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India calls for all mobile phones to include FM radios

Where feature phones remain prevalent, Spotify is not an option and the 'net is little use in an emergency

India's Ministry of Electronics and Information Technology (MeitY) has issued an advisory reminding mobile phone manufacturers they should include an FM radio tuner in their products.

Yes, you read that right: an FM radio.

"It has been brought to the notice of the Ministry that during the last 4/5 years there is a drastic fall in mobile phones with FM tuners feature, thereby affecting not only the ability of the poor to get free FM radio services, but also the Government's ability to disseminate real-time information during emergencies, disasters and calamities," states the advisory [PDF].

The document next cites International Telecommunications Union advice about radio broadcasts being an excellent medium for communicating far and wide during emergencies, adding: "The availability of vast network of FM transmitters and FM radio in the country played a key role in India's fight against the COVID-19 pandemic.

"In view of the above, it should be ensured that wherever the mobile phone is equipped with an inbuilt FM radio receiver function or feature, that function or feature is not disabled or deactivated but is kept enabled/activated in the mobile phone.

"Further, it is advised that if the FM radio receiver function or feature is not available in the mobile phones, it may be included."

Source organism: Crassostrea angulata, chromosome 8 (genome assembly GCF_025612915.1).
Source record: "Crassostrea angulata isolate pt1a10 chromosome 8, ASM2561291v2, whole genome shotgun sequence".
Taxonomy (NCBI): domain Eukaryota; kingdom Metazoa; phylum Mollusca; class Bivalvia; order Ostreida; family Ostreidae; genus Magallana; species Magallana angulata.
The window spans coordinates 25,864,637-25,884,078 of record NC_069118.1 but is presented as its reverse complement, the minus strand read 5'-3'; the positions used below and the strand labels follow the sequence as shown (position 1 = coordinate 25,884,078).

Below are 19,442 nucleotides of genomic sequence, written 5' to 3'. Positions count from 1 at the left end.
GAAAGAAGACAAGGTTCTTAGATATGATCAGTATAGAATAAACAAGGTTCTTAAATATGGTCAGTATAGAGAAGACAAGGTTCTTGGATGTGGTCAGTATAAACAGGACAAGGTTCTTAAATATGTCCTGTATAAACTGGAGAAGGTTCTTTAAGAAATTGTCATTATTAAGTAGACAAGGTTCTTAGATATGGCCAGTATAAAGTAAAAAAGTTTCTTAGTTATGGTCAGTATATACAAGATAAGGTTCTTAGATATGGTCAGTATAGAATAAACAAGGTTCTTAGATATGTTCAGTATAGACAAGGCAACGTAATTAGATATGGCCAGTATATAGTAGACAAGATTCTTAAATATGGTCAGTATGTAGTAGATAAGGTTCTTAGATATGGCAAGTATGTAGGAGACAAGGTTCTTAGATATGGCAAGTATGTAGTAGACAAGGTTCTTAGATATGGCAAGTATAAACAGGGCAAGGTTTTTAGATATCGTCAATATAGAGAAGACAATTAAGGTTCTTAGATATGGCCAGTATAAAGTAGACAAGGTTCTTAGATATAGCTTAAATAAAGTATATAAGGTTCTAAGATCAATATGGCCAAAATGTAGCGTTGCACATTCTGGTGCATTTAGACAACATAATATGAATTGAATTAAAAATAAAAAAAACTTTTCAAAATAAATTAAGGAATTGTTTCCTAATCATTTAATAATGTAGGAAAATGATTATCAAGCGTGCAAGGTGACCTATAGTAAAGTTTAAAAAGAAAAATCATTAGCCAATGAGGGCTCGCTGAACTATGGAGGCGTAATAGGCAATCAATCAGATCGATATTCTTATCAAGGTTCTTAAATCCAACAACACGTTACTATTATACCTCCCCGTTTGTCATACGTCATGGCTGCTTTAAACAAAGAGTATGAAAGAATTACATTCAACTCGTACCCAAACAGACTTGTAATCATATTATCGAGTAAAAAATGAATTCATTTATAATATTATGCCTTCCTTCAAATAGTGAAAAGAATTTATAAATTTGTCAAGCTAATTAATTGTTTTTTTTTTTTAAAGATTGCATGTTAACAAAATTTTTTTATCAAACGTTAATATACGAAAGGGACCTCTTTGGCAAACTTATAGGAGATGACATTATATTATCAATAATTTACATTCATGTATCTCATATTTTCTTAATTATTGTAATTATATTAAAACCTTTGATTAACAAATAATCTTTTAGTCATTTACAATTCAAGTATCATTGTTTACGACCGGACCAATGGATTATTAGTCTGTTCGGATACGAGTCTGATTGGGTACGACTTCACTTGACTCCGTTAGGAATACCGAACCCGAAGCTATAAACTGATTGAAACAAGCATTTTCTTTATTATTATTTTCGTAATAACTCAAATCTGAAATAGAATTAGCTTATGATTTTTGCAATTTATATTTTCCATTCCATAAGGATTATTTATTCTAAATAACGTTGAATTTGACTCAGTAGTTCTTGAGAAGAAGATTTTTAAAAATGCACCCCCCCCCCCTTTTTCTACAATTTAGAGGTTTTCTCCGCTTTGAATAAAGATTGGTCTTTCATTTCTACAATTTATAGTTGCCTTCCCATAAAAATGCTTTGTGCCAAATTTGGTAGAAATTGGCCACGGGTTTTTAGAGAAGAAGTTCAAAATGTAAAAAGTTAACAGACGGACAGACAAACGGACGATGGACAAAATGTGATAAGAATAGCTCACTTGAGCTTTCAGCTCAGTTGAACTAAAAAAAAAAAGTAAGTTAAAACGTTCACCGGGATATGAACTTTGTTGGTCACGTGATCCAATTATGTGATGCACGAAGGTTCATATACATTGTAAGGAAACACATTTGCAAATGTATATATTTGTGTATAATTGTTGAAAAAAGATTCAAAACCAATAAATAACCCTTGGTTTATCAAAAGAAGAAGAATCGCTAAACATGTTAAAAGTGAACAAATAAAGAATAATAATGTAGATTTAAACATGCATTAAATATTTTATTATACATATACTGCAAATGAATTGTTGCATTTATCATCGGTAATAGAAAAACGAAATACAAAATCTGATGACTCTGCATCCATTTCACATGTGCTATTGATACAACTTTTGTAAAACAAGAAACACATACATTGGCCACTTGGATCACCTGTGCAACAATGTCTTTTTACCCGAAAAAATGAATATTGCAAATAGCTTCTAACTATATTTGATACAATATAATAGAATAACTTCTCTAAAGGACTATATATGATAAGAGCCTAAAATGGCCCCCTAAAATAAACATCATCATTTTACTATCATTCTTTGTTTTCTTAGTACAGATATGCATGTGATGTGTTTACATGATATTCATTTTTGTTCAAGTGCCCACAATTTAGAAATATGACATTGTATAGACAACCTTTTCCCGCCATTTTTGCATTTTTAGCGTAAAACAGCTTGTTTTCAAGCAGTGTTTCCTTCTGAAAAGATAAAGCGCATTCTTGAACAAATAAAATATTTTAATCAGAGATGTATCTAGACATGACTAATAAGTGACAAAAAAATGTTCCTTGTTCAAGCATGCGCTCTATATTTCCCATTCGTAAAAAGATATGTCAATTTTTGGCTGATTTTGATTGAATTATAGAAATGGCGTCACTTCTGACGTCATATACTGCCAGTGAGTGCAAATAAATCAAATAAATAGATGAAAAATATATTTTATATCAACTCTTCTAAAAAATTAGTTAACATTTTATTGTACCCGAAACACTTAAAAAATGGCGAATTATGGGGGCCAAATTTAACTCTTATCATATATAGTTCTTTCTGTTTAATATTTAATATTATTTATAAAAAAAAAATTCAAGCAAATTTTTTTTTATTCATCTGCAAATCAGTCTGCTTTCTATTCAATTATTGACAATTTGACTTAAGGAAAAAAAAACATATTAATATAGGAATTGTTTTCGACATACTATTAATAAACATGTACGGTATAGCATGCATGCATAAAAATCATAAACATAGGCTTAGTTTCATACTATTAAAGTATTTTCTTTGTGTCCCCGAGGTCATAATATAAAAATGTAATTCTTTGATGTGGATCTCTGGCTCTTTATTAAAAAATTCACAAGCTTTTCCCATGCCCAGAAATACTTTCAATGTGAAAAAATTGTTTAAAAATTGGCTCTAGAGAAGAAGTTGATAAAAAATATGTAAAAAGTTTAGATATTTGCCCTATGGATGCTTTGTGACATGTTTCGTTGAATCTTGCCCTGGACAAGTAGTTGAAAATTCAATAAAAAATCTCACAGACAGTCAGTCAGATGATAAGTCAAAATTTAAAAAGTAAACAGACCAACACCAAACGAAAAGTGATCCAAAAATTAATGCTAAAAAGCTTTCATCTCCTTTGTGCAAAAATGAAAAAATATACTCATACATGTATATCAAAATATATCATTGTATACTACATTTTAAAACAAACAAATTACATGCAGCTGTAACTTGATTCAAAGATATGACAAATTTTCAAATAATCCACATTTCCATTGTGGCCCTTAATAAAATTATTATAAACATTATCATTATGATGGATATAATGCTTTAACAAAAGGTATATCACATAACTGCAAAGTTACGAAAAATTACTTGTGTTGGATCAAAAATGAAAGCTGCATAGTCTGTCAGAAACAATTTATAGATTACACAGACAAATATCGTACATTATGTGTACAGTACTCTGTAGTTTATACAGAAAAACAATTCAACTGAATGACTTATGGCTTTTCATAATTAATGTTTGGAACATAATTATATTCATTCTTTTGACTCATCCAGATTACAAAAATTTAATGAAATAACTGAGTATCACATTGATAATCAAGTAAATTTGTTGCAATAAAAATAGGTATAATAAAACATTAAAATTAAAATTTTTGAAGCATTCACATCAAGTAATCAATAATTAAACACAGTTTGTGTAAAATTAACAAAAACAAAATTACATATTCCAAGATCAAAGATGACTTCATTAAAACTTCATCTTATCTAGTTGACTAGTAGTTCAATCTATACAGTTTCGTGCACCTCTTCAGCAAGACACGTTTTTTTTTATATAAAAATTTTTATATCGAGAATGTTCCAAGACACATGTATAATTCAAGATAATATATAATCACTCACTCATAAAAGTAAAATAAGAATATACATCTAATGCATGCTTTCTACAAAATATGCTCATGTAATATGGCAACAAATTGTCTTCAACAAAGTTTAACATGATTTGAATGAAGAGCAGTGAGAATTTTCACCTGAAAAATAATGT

The advisory ends with a call for the Indian Cellular and Electronics Association and Manufacturers' Association for Information Technology to share the document with their members.

To understand this circular, note that it refers to "mobile phones" and not "smartphones." The distinction matters in India, where feature phones remain common – IDC recently reported 57 million of the devices shipped in India during 2022, compared to 201 million smartphones.

India’s biggest mobile carrier, Jio, offers a feature phone and a year of free calls for ₹1499 – about $18.30. That's an affordable sum for many Indians and an indicator that Jio's ₹4999 ($61) smartphone is out of reach for many.

India's mobile data networks also don't yet cover the entire nation, making a smartphones of limited use in many locations.

Note also that the advisory mentions the possible deactivation of FM radios. While the radio chipsets used in phones can handle many frequencies, including those used by FM, many handset manufacturers may have chosen not to enable the function in the silicon they employ.

MeitY's call for manufacturers to include FM radios in their hardware is therefore recognition that they are needed – by Indian consumers, and to assist with emergencies. And that with a little care, India's feature phones can be made more useful without imposing a formal regulatory requirement on manufacturers. ®

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